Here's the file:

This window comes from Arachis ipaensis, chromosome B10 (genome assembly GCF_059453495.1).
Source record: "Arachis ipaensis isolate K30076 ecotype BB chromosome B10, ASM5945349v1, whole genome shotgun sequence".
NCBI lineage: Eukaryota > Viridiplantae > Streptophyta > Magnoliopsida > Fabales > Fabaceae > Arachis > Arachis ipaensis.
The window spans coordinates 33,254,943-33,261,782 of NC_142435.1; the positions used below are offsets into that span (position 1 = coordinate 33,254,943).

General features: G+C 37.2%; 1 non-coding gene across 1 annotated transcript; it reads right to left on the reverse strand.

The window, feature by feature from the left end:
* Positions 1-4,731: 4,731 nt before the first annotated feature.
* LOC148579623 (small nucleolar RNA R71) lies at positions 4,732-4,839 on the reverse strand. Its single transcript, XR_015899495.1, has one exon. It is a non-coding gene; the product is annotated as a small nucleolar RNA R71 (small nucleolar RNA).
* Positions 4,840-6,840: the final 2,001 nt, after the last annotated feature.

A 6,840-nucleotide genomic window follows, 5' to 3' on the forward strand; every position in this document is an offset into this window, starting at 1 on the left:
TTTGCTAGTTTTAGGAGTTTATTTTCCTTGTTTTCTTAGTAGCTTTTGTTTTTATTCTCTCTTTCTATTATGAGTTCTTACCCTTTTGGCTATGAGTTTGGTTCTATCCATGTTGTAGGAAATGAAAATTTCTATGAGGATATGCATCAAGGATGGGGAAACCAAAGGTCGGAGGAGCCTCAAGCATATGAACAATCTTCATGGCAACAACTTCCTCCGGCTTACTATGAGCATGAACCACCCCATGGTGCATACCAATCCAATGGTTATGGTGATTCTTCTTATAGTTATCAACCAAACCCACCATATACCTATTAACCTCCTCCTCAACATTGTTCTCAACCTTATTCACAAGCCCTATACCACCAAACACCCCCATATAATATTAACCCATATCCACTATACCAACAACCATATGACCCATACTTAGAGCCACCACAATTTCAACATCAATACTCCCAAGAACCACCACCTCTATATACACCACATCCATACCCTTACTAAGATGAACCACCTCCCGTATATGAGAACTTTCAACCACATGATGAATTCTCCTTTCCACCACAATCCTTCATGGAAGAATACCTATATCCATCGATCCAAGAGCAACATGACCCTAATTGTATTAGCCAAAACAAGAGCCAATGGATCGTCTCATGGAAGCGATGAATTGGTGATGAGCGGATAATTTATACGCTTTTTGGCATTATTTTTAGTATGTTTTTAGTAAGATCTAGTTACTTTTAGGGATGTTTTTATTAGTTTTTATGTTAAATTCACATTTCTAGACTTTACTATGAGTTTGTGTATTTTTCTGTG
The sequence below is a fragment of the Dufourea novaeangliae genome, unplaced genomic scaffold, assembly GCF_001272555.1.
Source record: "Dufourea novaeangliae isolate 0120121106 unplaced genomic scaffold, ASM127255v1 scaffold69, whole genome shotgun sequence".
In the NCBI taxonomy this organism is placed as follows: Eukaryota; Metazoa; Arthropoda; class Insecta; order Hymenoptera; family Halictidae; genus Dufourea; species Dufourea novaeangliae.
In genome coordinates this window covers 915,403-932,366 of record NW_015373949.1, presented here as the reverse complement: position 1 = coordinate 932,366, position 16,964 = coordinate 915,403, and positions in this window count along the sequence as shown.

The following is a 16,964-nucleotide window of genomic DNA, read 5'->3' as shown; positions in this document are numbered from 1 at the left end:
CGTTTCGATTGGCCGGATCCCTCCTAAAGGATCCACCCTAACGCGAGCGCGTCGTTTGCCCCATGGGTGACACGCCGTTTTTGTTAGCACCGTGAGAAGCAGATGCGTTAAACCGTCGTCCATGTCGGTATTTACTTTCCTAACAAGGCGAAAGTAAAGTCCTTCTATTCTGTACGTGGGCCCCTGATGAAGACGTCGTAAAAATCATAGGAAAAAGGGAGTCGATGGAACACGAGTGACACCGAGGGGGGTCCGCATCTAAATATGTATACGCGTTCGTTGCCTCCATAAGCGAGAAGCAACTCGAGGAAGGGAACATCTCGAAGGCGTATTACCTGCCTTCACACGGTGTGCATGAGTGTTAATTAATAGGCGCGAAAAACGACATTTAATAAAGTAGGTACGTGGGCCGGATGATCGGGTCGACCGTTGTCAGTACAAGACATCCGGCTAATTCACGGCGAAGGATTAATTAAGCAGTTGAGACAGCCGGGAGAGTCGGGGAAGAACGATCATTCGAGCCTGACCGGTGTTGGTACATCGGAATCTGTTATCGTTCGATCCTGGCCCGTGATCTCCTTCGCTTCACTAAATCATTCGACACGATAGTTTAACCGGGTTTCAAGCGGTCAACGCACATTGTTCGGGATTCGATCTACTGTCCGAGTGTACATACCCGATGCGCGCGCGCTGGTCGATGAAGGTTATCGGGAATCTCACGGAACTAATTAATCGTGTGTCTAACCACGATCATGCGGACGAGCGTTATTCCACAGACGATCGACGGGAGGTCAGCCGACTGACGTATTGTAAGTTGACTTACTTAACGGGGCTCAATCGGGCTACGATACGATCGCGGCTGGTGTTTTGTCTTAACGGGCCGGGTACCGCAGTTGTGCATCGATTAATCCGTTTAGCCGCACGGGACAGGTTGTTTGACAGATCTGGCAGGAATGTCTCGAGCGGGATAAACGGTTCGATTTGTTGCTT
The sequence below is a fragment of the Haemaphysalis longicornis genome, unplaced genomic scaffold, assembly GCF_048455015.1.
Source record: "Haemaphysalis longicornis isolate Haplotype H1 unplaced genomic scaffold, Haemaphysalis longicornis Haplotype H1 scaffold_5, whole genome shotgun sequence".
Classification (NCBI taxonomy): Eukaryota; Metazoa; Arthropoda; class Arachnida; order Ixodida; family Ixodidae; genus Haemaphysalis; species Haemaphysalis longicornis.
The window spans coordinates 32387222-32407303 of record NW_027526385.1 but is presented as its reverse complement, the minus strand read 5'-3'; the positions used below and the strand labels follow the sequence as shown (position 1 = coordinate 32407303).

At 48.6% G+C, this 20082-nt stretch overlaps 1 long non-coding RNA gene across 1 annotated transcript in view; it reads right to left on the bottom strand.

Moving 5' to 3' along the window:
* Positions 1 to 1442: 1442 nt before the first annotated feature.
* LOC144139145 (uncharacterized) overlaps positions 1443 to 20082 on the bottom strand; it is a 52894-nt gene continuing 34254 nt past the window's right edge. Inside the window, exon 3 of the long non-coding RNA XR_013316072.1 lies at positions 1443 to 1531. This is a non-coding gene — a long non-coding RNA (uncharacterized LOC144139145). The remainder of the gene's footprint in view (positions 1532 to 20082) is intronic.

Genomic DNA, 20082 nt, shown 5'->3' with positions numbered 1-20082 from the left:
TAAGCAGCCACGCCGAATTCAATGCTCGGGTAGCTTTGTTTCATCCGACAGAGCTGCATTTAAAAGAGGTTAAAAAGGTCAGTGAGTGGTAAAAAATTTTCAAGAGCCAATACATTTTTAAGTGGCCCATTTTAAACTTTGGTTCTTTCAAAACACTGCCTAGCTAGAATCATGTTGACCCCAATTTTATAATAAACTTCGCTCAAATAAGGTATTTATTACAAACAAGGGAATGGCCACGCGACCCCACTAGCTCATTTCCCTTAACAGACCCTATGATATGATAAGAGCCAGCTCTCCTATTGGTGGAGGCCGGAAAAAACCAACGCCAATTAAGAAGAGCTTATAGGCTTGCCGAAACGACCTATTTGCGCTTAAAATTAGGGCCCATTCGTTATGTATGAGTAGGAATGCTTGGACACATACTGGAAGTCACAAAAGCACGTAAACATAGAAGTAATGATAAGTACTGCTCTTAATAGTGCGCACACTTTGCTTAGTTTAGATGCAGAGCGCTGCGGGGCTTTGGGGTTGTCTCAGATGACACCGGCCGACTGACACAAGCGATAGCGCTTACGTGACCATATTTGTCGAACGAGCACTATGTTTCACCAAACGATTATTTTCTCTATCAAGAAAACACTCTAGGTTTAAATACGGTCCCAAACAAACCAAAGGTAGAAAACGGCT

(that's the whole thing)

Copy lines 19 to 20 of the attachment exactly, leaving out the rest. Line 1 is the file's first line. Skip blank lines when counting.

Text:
Source record: "Haemaphysalis longicornis isolate Haplotype H1 unplaced genomic scaffold, Haemaphysalis longicornis Haplotype H1 scaffold_5, whole genome shotgun sequence".
Classification (NCBI taxonomy): Eukaryota; Metazoa; Arthropoda; class Arachnida; order Ixodida; family Ixodidae; genus Haemaphysalis; species Haemaphysalis longicornis.